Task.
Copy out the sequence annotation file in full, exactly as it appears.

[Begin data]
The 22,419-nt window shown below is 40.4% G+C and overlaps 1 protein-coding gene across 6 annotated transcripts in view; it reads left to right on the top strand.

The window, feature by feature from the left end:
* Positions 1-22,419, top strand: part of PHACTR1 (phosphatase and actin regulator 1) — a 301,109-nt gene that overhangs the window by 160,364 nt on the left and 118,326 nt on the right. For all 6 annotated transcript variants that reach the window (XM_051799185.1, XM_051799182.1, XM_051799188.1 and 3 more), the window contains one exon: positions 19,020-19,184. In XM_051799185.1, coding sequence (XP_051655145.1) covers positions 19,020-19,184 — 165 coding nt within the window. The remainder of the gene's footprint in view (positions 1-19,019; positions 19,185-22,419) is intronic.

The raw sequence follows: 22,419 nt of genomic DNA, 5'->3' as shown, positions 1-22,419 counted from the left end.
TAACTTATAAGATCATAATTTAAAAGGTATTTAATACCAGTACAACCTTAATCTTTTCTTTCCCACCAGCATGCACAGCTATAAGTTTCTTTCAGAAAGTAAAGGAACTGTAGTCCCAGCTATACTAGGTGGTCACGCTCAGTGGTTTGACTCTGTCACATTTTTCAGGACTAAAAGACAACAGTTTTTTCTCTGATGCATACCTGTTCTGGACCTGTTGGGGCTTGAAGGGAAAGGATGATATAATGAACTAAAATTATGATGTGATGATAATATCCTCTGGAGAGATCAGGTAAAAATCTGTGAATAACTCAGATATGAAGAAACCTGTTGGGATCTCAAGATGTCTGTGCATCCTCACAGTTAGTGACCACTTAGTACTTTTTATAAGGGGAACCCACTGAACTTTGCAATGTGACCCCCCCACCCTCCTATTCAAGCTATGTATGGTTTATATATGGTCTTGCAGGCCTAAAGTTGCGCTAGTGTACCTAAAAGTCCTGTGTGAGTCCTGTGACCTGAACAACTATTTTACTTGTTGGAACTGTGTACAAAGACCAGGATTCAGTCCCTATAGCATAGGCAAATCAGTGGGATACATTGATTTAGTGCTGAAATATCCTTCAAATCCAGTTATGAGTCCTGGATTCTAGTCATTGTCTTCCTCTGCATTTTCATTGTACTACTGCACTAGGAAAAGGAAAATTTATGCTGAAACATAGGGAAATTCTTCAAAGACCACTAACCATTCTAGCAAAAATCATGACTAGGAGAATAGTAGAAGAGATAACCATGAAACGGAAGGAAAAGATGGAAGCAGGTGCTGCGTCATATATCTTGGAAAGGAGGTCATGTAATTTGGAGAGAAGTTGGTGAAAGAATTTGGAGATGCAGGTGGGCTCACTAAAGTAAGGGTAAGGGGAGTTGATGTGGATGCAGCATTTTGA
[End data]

The 22,419-nt window shown below is 40.4% G+C and overlaps 1 protein-coding gene across 6 annotated transcripts in view; it reads left to right on the top strand.

The window, feature by feature from the left end:
* Positions 1-22,419, top strand: part of PHACTR1 (phosphatase and actin regulator 1) — a 301,109-nt gene that overhangs the window by 160,364 nt on the left and 118,326 nt on the right. For all 6 annotated transcript variants that reach the window (XM_051799185.1, XM_051799182.1, XM_051799188.1 and 3 more), the window contains one exon: positions 19,020-19,184. In XM_051799185.1, coding sequence (XP_051655145.1) covers positions 19,020-19,184 — 165 coding nt within the window. The remainder of the gene's footprint in view (positions 1-19,019; positions 19,185-22,419) is intronic.

The raw sequence follows: 22,419 nt of genomic DNA, 5'->3' as shown, positions 1-22,419 counted from the left end.
TAACTTATAAGATCATAATTTAAAAGGTATTTAATACCAGTACAACCTTAATCTTTTCTTTCCCACCAGCATGCACAGCTATAAGTTTCTTTCAGAAAGTAAAGGAACTGTAGTCCCAGCTATACTAGGTGGTCACGCTCAGTGGTTTGACTCTGTCACATTTTTCAGGACTAAAAGACAACAGTTTTTTCTCTGATGCATACCTGTTCTGGACCTGTTGGGGCTTGAAGGGAAAGGATGATATAATGAACTAAAATTATGATGTGATGATAATATCCTCTGGAGAGATCAGGTAAAAATCTGTGAATAACTCAGATATGAAGAAACCTGTTGGGATCTCAAGATGTCTGTGCATCCTCACAGTTAGTGACCACTTAGTACTTTTTATAAGGGGAACCCACTGAACTTTGCAATGTGACCCCCCCACCCTCCTATTCAAGCTATGTATGGTTTATATATGGTCTTGCAGGCCTAAAGTTGCGCTAGTGTACCTAAAAGTCCTGTGTGAGTCCTGTGACCTGAACAACTATTTTACTTGTTGGAACTGTGTACAAAGACCAGGATTCAGTCCCTATAGCATAGGCAAATCAGTGGGATACATTGATTTAGTGCTGAAATATCCTTCAAATCCAGTTATGAGTCCTGGATTCTAGTCATTGTCTTCCTCTGCATTTTCATTGTACTACTGCACTAGGAAAAGGAAAATTTATGCTGAAACATAGGGAAATTCTTCAAAGACCACTAACCATTCTAGCAAAAATCATGACTAGGAGAATAGTAGAAGAGATAACCATGAAACGGAAGGAAAAGATGGAAGCAGGTGCTGCGTCATATATCTTGGAAAGGAGGTCATGTAATTTGGAGAGAAGTTGGTGAAAGAATTTGGAGATGCAGGTGGGCTCACTAAAGTAAGGGTAAGGGGAGTTGATGTGGATGCAGCATTTTGA